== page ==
This tea gives you much energy and it is recommended for adults to drink one in the morning, one in the afternoon and one at night, for young children one cup of tea per day and for school students one cup in the morning and one in the evening.

Now starts the tedious task of covering the olives in water, which is changed daily for the next 30 days, before making up the brine to preserve them.  Mmmmmn, will have to be patient, as they need a further 3 months to cure after the water washing process.  Damn, no wonder they are so expensive!  A labour-intensive process to the final end product!  I guess I can open up a few more of last year's jars now.  I had been saving them  like a miser hoards and saves his pennies for a rainy day, but now that we have started the new process, we can begin to tuck into last year's bounty!

Sunday, 21 April 2013

Playing with Nature

I participated in a Eco-Retreat at Prana Retreat in Opoutere a couple of weekends ago.  It was organised by our kindergarten organisation and several speakers shared different ways of living or teaching within an environmentally-aware state of being.  It was a real breath of fresh air to be in the Great Outdoors, spending time with others who feel motivated to be involved at this level.  Organisations can become too "corporate" in this day and age and it is most refreshing to be involved with one that still cares about the greater environment!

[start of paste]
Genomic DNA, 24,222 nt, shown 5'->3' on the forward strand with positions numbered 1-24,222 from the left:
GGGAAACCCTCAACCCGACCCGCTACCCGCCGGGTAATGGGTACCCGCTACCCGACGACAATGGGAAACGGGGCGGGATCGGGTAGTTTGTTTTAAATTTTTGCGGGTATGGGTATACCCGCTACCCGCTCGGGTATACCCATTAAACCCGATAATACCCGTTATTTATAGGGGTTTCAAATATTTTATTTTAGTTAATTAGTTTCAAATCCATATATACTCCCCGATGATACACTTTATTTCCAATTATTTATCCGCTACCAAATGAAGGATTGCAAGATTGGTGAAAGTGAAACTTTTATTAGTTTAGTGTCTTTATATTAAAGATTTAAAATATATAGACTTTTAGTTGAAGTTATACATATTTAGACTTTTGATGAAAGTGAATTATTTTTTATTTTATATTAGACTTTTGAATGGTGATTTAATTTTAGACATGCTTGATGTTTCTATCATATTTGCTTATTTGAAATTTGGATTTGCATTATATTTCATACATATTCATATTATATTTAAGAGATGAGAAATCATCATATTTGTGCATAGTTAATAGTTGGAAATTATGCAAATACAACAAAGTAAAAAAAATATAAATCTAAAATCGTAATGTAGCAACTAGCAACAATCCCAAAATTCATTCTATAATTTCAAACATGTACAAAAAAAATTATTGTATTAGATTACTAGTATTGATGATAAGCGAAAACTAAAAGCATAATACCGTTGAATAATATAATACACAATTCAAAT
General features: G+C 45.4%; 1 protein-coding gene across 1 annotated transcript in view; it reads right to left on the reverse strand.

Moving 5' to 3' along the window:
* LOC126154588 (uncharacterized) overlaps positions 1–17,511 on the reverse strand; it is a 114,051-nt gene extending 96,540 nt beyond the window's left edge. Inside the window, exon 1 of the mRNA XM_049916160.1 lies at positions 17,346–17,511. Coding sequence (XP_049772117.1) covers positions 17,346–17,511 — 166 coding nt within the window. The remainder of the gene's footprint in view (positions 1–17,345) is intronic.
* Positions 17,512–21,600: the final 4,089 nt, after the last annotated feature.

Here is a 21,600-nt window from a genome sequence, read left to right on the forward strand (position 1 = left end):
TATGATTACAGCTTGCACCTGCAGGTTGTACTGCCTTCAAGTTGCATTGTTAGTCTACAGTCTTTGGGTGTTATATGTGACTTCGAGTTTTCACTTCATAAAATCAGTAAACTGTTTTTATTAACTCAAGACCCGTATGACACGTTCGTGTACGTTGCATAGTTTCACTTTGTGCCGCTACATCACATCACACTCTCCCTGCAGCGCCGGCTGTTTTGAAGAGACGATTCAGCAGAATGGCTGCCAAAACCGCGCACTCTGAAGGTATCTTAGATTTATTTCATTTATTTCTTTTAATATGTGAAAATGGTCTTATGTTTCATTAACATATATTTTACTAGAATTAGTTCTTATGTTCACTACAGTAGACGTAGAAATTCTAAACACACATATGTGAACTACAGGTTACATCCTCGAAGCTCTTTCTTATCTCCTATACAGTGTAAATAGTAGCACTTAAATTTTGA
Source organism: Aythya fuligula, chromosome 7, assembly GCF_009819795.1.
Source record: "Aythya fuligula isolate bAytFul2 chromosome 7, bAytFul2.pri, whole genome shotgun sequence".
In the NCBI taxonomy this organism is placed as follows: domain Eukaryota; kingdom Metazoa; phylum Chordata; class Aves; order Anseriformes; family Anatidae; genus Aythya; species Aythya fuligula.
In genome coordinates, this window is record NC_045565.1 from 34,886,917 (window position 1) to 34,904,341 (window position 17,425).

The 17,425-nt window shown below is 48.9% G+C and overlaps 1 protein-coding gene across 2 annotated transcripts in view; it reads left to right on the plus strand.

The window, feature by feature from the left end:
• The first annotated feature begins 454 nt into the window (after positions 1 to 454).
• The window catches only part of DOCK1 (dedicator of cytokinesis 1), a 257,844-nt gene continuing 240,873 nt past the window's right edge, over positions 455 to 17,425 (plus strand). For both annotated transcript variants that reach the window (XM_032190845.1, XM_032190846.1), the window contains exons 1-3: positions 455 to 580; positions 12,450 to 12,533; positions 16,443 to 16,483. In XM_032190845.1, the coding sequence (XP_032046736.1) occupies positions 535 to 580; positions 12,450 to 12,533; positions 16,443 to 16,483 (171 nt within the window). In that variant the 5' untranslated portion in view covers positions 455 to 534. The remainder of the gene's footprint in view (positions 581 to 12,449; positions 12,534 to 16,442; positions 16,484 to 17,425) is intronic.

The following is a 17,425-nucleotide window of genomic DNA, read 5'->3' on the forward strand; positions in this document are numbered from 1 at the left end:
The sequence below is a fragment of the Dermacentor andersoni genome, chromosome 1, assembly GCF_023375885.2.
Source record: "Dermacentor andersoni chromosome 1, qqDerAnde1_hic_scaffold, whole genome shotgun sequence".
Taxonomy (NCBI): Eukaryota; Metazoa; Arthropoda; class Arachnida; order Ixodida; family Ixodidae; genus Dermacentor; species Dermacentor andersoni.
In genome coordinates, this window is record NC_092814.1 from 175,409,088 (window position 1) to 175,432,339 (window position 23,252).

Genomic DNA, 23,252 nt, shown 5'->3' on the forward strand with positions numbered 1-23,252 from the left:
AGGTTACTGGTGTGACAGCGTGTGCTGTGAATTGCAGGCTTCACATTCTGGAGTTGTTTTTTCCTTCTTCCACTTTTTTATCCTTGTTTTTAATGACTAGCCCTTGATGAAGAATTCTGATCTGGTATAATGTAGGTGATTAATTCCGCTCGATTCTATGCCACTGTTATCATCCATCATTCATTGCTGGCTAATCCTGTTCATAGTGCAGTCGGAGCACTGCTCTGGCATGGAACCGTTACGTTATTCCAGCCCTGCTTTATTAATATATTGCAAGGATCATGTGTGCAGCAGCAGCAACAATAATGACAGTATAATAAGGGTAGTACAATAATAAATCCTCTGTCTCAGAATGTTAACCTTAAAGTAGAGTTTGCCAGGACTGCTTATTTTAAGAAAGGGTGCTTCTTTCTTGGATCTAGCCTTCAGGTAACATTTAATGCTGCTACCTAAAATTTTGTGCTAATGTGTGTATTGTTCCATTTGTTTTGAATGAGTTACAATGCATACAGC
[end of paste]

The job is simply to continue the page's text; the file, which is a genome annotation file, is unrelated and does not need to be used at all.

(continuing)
Prana has that "ye olde Hippy Commune" feel about it, as you drive along the winding driveway, flanked with tall pine trees, catching glimpses of old buses, outhouses and caravans between the tree trunks.  There is the massive 6m diameter yellow tipi, the hand-painted native bird-festooned retro caravans used for accommodation.  At $30 per head per night, accommodation in the caravans is not cheap, but then one needs to pay for solitude and peace!  Hell, if it were cheaper, they would be overrun by humanity.  Of course, there is one composting toilet in keeping in harmony with nature!  Not too unpleasant, though it did bring back childhood memories of living with an outside long drop in Coffee Bay, Wild Coast, Transkei!  I remember as a kid, waiting until I was so busting, then a quick dash outside, a frantic search by torchlight for snakes or spiders, then sitting down and hoping that nothing would slide in under the door as you waited impatiently for business to proceed!  There was nowhere to exit, no place to go if attacked from the doorway!  Snakes loved the warmth of the composting toilet on cold days!  Eeek!  Glad I don't live in Africa no more!

Pine cone fire-starters
Back to Prana, I met Walter.  I immediately like Walter and we set up a conversation about India (him having lived there for some years and my husband having just returned from a stint at an ashram there) and about hope for the world and everything in between.  Walter is the 70-ish caretaker who has lived at Prana for about 20 years.  The kaitiaki (caretaker).  For some reason, his whole being resonated with  the spirit of my father who died about 4 years ago.  A free spirit, roaming through the world, observing others and gathering a quiet wisdom along the way.  My charismatic father, Mdesaleni, could draw a crowd of  cocky, sure-of-themselves young bucks and entertain them with his wisdom and knowledge of wine, women and the world!  He could flatter any lady, irrespective of age or colour, at the ripe old age of 70 and have them eating out of his hands (or sometimes, bed!).  Or he could command the attention of locals on Xhosa traditions, laws and tribal conundrums.   R.I.P Mdesaleni!